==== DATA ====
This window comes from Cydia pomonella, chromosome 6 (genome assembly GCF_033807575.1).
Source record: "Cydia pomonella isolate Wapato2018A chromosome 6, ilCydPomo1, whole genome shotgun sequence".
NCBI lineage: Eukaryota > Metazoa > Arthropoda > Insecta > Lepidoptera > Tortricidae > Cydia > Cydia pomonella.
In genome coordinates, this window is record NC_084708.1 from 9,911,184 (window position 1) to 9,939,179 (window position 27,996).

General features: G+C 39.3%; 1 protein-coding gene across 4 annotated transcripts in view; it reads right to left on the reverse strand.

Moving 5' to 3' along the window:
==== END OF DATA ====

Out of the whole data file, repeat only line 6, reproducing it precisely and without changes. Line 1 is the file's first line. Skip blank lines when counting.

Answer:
Moving 5' to 3' along the window: